Furthermore, among the 51 participants who sought information, the majority (86%, 44/51) posted only once, with 1 person making 12 posts (Figure 1). In comparison, a total of 42 participants contributed to information offering, among whom 20 (20/42, 48%) posted once, 14 (14/42, 33%) responded 2-10 times, 4 (4/42, 10%) responded 11-20 times, and 4 (4/42, 10%) responded more than 20 times, with the highest number of responses being 42 (Figure 2). Information seeking and offering by the participants demonstrated similar patterns in that most participants interacted with the community via only 1 thread of conversations, although those who offered information had a significantly higher percentage of responding more than once (P<.001).

Figure 1. Histogram of participation frequency related to information seeking.
View this figure
Figure 2. Histogram of participation frequency related to information offering.
View this figure

RQ2: What Were the Topics of Information-Seeking Posts and Types of Informational support?

The content of information seeking holds importance in evaluating the most pertinent information that needs to be addressed for the general public at the beginning of a pandemic. The responses to these posts are the informational support offered by the members of this community. The distribution of these responses gives insight to how members of this community are offering their support and which information-seeking type elicits the most conversation.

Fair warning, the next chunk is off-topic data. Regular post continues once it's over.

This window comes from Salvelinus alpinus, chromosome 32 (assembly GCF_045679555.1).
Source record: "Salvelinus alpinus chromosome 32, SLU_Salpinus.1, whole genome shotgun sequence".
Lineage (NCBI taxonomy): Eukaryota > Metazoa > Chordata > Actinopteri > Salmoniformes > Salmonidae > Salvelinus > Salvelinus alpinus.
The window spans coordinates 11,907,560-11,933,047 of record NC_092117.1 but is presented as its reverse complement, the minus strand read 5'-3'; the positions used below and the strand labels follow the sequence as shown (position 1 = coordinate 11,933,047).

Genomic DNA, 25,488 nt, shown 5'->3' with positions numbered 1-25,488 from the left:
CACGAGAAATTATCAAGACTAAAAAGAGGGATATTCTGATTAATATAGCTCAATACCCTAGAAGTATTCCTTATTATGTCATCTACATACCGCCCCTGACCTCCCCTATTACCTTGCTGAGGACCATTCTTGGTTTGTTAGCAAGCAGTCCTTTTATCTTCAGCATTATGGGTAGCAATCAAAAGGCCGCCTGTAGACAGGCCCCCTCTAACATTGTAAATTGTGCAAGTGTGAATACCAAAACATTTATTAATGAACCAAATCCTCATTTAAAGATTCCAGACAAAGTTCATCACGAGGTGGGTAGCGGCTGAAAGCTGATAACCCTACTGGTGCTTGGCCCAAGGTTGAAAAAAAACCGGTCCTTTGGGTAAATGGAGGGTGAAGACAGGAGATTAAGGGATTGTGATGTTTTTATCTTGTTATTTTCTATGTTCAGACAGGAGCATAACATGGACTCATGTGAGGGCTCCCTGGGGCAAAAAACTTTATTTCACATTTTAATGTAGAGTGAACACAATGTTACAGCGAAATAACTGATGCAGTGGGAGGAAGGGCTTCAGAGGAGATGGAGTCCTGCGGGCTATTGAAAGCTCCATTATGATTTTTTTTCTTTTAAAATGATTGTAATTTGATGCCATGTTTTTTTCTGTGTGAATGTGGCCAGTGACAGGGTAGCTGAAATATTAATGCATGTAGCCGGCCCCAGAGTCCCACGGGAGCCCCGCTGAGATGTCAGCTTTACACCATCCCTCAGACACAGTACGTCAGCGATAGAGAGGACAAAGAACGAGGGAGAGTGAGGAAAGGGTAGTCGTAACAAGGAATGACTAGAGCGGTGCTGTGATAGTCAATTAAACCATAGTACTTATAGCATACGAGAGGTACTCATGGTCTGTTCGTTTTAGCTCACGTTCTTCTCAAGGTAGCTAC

Out of the total 83 originating posts, 65 posts were relevant to participants seeking information. Among the information-seeking topics, symptoms were the most frequent (17/65, 26%), followed by public health practice and psychological impacts (10/65, 15%) and transmission (10/65, 15%) (Table 3).